NEW HAVEN, Conn. — The Yale Armenian Network (YAN) held an outdoor candlelight vigil on the 108th anniversary of the Armenian Genocide on Monday, April 24 at 7:30 p.m. outside Sterling Memorial Library at Yale.
Each year on the date considered to be the beginning of the Armenian Genocide of 1915, YAN conducts a commemoration ceremony to honor the memory of the one and a half million victims of the Genocide perpetrated by the Ottoman government as well as to remember the survivors.
YAN is a student led association that fosters and promotes Armenian culture and heritage to the Yale community. Its mission is to connect all Armenians at Yale in friendship and support. YAN aims to foster awareness of the culture of Armenia and the issues faced by Armenians today.
Mariam Alaverdian and Pateel Jivalagian, co-presidents of YAN jointly organized the commemoration. Alaverdian is a graduating senior at Yale College pursuing a BS in applied mathematics and Jivalagian is a graduating master’s student at the Yale School of Public Health. The event was made possible with the help of the YAN Genocide Commemoration Committee. Alaverdian and Jivalagian stated “As descendants of Armenian Genocide survivors, we recognize our duty to arrange a commemorative event for the Yale community in honor of the 1.5 million lives tragically lost and to acknowledge the lasting trauma endured by numerous survivors. Our objective for this event was not only to pay tribute to those affected but also to educate the public by sharing the personal stories of our members and shedding light on the atrocities committed against our nation.”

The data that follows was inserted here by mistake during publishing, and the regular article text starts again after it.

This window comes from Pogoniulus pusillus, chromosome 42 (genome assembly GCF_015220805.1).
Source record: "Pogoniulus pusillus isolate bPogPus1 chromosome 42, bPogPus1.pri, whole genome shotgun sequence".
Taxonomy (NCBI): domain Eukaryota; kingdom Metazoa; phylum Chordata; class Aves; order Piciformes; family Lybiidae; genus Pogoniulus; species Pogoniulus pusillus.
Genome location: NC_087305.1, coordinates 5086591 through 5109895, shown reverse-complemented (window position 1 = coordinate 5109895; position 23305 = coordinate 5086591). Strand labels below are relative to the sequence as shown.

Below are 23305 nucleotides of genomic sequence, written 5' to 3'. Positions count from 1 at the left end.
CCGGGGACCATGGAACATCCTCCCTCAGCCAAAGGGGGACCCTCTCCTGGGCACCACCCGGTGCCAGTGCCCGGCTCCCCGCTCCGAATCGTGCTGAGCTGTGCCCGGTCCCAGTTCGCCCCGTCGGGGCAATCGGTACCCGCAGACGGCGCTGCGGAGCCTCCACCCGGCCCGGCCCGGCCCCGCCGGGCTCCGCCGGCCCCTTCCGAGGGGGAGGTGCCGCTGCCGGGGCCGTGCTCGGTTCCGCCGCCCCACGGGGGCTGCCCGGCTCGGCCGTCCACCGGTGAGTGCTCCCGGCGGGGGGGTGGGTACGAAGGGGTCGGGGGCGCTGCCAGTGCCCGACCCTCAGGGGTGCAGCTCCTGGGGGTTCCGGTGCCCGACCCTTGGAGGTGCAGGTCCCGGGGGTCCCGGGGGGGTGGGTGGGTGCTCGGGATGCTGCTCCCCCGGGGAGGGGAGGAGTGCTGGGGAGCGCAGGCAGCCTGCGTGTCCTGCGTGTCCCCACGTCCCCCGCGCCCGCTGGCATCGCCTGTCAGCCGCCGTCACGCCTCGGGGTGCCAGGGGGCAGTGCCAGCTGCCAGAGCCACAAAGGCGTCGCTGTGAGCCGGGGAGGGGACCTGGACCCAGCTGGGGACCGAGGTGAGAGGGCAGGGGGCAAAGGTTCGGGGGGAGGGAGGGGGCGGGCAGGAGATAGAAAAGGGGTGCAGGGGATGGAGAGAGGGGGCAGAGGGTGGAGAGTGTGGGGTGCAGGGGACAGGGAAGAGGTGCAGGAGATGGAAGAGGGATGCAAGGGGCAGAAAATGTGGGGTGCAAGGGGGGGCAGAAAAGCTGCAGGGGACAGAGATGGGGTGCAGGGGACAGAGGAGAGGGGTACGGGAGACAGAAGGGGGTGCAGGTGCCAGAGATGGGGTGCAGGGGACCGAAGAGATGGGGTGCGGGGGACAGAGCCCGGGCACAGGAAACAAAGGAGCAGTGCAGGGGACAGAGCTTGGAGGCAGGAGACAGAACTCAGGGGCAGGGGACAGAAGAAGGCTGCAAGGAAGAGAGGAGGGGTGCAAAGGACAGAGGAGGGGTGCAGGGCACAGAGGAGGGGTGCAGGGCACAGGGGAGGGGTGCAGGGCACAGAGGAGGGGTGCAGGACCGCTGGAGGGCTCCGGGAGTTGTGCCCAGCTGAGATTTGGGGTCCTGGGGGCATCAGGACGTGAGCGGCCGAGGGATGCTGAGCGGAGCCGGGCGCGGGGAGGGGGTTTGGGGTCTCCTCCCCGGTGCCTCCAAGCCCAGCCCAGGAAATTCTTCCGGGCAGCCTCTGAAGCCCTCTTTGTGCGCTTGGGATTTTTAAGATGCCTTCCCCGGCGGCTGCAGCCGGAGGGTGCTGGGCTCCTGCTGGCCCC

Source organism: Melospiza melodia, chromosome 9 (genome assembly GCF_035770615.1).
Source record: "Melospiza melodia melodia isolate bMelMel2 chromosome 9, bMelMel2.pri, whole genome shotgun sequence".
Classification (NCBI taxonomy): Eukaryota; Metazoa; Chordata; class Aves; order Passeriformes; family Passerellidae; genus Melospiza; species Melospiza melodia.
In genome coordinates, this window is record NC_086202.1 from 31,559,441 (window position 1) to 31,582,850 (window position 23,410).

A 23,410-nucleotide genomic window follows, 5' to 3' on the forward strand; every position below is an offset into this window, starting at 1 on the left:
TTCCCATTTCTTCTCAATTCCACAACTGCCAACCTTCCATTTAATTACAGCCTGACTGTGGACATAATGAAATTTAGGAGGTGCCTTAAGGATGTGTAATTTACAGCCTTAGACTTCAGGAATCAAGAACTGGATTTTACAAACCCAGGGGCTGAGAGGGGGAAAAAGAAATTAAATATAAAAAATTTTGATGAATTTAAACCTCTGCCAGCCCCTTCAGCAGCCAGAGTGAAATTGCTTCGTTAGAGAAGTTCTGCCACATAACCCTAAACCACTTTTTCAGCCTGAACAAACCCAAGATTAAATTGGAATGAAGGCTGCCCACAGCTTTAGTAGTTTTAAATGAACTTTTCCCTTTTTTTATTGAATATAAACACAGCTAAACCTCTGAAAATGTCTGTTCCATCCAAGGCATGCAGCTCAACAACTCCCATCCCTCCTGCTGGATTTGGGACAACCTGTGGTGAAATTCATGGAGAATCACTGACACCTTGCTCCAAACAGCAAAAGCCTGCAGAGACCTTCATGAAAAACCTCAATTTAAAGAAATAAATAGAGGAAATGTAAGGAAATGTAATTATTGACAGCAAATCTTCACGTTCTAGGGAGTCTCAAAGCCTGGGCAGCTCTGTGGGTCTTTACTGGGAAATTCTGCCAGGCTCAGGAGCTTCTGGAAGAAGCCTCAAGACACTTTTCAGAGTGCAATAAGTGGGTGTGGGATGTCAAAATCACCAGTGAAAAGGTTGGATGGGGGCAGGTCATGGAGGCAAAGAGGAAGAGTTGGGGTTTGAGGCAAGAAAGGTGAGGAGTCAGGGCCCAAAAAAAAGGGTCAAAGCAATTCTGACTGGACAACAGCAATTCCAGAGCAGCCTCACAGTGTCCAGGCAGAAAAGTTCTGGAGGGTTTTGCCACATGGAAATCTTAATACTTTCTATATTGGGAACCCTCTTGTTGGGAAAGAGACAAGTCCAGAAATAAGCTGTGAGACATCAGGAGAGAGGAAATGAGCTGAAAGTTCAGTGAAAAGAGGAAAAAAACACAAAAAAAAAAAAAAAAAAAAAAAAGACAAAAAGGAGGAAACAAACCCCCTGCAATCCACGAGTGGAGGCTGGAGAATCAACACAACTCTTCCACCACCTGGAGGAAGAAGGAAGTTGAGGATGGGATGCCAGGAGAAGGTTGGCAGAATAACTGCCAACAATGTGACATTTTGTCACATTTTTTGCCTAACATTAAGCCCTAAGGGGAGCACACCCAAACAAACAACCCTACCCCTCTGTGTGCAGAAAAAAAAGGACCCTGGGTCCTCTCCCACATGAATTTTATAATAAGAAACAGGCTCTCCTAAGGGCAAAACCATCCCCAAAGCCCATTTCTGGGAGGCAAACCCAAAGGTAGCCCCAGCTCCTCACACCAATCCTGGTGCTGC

The Rev. Archpriest Untzag Nalbandian, pastor of the Armenian Church of the Holy Ascension in Trumbull started off the commemoration with a prayer service. Kit Kaolian of Milford, a subdeacon at Armenian Church of the Holy Ascension assisted in the service. Before his prayer service Nalbandian addressed the students saying “I appreciate that you, the Armenian students at Yale University organized this important event to remember our victims and also to educate others about the 1915 Armenian Genocide. Unfortunately, 108 years later we see how Armenian Artsakh is under blockade by the Azeri Government and the 120,000 Armenians living there cannot even go to Armenia, let alone any part of the world. And this is happening today in front of the eyes of the civilized world. We must raise our voice to prevent future Genocides.”
A current blockade of the Lachin corridor, Artsakh’s only link to Armenia, began on December 11, 2022, threatening the very existence of those ethnic Armenians who are thus unable to access, water, food, medicine and fuel.